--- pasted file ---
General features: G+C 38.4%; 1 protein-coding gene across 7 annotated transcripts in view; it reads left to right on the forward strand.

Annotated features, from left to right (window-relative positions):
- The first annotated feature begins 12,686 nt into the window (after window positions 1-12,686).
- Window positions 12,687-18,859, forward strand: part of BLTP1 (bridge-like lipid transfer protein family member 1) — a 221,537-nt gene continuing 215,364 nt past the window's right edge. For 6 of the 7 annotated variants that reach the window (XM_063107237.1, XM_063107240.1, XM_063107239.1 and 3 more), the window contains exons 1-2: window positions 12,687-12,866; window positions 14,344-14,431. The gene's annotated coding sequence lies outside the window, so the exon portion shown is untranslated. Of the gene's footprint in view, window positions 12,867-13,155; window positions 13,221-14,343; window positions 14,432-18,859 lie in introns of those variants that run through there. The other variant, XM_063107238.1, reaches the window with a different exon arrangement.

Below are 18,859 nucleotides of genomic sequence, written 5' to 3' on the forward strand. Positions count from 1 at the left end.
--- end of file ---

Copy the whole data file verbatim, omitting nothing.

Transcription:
General features: G+C 38.4%; 1 protein-coding gene across 7 annotated transcripts in view; it reads left to right on the forward strand.

Annotated features, from left to right (window-relative positions):
- The first annotated feature begins 12,686 nt into the window (after window positions 1-12,686).
- Window positions 12,687-18,859, forward strand: part of BLTP1 (bridge-like lipid transfer protein family member 1) — a 221,537-nt gene continuing 215,364 nt past the window's right edge. For 6 of the 7 annotated variants that reach the window (XM_063107237.1, XM_063107240.1, XM_063107239.1 and 3 more), the window contains exons 1-2: window positions 12,687-12,866; window positions 14,344-14,431. The gene's annotated coding sequence lies outside the window, so the exon portion shown is untranslated. Of the gene's footprint in view, window positions 12,867-13,155; window positions 13,221-14,343; window positions 14,432-18,859 lie in introns of those variants that run through there. The other variant, XM_063107238.1, reaches the window with a different exon arrangement.

Below are 18,859 nucleotides of genomic sequence, written 5' to 3' on the forward strand. Positions count from 1 at the left end.